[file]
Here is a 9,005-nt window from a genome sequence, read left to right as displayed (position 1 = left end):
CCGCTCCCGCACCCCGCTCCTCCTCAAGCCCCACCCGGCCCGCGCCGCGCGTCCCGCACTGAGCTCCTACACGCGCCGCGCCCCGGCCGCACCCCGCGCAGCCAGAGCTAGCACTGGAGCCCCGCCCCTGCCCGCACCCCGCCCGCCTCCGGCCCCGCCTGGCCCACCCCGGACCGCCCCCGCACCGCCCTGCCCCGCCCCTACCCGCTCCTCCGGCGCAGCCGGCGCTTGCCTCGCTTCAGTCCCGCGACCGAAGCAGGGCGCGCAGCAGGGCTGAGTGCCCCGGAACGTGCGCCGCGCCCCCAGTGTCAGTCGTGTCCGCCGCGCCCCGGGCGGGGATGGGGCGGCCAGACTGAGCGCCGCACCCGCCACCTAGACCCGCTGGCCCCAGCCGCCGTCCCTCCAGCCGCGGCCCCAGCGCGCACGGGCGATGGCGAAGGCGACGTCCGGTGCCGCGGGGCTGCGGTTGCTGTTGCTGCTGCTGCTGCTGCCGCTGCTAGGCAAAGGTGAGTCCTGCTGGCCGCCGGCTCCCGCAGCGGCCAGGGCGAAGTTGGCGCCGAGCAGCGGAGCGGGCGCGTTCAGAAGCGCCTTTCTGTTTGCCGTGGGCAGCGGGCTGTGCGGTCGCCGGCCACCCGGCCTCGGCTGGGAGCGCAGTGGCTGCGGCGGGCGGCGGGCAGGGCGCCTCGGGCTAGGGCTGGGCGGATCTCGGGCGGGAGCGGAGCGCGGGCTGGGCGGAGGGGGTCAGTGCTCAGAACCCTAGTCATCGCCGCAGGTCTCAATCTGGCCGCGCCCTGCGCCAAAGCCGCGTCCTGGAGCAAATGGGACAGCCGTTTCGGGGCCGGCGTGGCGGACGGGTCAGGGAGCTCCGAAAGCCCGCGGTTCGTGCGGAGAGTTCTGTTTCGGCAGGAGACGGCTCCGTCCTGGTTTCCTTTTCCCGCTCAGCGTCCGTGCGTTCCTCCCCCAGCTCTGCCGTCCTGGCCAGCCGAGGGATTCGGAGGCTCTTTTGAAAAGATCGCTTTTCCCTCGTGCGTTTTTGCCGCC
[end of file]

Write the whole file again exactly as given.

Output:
Here is a 9,005-nt window from a genome sequence, read left to right as displayed (position 1 = left end):
CCGCTCCCGCACCCCGCTCCTCCTCAAGCCCCACCCGGCCCGCGCCGCGCGTCCCGCACTGAGCTCCTACACGCGCCGCGCCCCGGCCGCACCCCGCGCAGCCAGAGCTAGCACTGGAGCCCCGCCCCTGCCCGCACCCCGCCCGCCTCCGGCCCCGCCTGGCCCACCCCGGACCGCCCCCGCACCGCCCTGCCCCGCCCCTACCCGCTCCTCCGGCGCAGCCGGCGCTTGCCTCGCTTCAGTCCCGCGACCGAAGCAGGGCGCGCAGCAGGGCTGAGTGCCCCGGAACGTGCGCCGCGCCCCCAGTGTCAGTCGTGTCCGCCGCGCCCCGGGCGGGGATGGGGCGGCCAGACTGAGCGCCGCACCCGCCACCTAGACCCGCTGGCCCCAGCCGCCGTCCCTCCAGCCGCGGCCCCAGCGCGCACGGGCGATGGCGAAGGCGACGTCCGGTGCCGCGGGGCTGCGGTTGCTGTTGCTGCTGCTGCTGCTGCCGCTGCTAGGCAAAGGTGAGTCCTGCTGGCCGCCGGCTCCCGCAGCGGCCAGGGCGAAGTTGGCGCCGAGCAGCGGAGCGGGCGCGTTCAGAAGCGCCTTTCTGTTTGCCGTGGGCAGCGGGCTGTGCGGTCGCCGGCCACCCGGCCTCGGCTGGGAGCGCAGTGGCTGCGGCGGGCGGCGGGCAGGGCGCCTCGGGCTAGGGCTGGGCGGATCTCGGGCGGGAGCGGAGCGCGGGCTGGGCGGAGGGGGTCAGTGCTCAGAACCCTAGTCATCGCCGCAGGTCTCAATCTGGCCGCGCCCTGCGCCAAAGCCGCGTCCTGGAGCAAATGGGACAGCCGTTTCGGGGCCGGCGTGGCGGACGGGTCAGGGAGCTCCGAAAGCCCGCGGTTCGTGCGGAGAGTTCTGTTTCGGCAGGAGACGGCTCCGTCCTGGTTTCCTTTTCCCGCTCAGCGTCCGTGCGTTCCTCCCCCAGCTCTGCCGTCCTGGCCAGCCGAGGGATTCGGAGGCTCTTTTGAAAAGATCGCTTTTCCCTCGTGCGTTTTTGCCGCC